“Cities have a responsibility to annex their urban growth areas. We have an interlocal agreement with Snohomish County and an annexation plan that says the city will take its responsibility under the Growth Management Act seriously,” Wright said. “… The city’s moving forward with what the City Council and leadership sees is its responsibility to finish the ‘One Community Around the Lake,’ and be responsible to what are our mandates.”
If the annexation is approved, those who live in the now-unincorporated areas will be able to vote as if they live in the city. They would have a say in their mayor and City Council, and also could run for those positions.
Police services would no longer be provided by the Snohomish County Sheriff’s Office but instead by the Lake Stevens Police Department. Now, up to three sheriff’s deputies patrol the area at once. If the police department took over, that number would be four to six officers, leading to faster response times, according to the city.
As for the actual lake, the county is responsible for managing water quality and Sunset Cove Park. If the annexation goes through, the city takes over both those areas.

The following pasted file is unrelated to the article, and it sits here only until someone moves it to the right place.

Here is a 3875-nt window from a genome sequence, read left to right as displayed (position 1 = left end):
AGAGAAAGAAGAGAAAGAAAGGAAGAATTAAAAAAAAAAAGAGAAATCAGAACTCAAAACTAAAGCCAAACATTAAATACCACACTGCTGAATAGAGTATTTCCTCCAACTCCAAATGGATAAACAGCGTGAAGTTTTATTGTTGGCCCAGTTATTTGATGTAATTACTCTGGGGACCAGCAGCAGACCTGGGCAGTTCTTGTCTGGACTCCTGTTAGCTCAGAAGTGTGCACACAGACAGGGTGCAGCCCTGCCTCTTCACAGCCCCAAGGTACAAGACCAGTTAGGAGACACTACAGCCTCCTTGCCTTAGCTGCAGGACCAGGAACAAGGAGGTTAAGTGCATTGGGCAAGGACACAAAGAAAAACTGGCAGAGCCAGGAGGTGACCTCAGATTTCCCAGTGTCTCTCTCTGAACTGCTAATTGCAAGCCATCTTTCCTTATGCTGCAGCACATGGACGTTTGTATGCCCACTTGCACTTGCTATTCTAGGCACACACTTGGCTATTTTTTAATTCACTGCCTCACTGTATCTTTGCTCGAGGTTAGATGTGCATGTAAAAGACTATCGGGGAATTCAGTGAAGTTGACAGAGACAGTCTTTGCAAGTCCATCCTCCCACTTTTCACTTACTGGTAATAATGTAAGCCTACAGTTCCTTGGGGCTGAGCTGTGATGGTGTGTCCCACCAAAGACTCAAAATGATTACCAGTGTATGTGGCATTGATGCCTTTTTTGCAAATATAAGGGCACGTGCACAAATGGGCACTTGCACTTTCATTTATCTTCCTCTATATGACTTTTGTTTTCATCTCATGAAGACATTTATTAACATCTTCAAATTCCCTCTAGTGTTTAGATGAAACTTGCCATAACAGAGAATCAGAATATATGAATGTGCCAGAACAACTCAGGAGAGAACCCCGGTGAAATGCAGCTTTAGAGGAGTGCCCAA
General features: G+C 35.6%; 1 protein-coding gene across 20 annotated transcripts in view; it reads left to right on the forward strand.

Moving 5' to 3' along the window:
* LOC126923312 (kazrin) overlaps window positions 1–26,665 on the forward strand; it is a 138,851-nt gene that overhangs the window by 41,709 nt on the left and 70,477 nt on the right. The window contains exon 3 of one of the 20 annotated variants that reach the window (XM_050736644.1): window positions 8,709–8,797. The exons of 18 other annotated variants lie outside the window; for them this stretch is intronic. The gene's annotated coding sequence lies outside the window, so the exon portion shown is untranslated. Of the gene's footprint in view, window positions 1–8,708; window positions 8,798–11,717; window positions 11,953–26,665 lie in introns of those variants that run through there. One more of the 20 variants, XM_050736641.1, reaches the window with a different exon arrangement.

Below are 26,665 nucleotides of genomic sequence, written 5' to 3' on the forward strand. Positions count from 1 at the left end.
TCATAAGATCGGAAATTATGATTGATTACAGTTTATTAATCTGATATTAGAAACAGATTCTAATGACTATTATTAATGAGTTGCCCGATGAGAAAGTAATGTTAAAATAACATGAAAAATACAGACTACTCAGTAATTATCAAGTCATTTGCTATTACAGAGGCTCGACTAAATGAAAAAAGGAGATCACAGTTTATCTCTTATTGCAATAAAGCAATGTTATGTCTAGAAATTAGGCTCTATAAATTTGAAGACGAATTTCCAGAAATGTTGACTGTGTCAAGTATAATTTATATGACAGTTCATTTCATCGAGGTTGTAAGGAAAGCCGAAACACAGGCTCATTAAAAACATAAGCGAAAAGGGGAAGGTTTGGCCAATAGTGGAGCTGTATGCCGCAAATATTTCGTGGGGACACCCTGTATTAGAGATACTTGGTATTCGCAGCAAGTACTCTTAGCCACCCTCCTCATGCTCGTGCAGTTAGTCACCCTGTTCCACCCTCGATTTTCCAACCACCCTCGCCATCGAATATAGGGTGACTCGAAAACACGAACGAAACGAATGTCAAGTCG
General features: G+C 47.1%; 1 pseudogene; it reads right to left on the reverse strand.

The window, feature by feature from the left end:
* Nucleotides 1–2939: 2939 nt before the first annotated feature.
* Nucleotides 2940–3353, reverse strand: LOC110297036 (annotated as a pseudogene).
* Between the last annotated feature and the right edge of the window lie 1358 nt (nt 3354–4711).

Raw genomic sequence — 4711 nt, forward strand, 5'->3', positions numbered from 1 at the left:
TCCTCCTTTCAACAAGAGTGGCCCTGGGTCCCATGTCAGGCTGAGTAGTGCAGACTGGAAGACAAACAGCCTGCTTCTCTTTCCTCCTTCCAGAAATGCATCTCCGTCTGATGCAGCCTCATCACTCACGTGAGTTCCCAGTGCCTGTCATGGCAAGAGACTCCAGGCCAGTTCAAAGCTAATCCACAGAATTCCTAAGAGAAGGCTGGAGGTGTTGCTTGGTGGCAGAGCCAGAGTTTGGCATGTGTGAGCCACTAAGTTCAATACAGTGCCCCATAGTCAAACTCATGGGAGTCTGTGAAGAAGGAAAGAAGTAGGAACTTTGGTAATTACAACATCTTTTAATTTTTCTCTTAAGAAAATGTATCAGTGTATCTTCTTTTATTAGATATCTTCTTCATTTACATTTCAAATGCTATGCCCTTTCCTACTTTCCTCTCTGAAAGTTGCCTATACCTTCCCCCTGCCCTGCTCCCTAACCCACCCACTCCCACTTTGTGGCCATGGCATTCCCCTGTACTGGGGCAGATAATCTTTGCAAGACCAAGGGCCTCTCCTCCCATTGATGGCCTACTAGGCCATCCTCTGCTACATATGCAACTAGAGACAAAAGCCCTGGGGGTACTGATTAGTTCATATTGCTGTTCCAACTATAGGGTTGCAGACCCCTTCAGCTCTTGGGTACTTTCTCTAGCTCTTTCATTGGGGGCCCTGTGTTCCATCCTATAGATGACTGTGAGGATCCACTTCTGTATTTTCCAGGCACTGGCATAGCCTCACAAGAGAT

“This kind of formally brings the lake into the city and changes a few things behind the scenes as far as actual lake management,” said Levitan, the city planner.
The property tax levy rate would go down for those incorporated into the city by about 7 cents per $1,000 of assessed property value, or around $28 for a home worth $400,000.
At the same time, residents would notice an excise tax of 6% on utility bills. Excise taxes depend on the cost of each bill but are expected to add between $5 and $25 each month depending on what utilities the person has, according to the city.
Some things that will not change include school district boundaries, fire protection through Snohomish Regional Fire and Rescue, as well as water, electric and library services.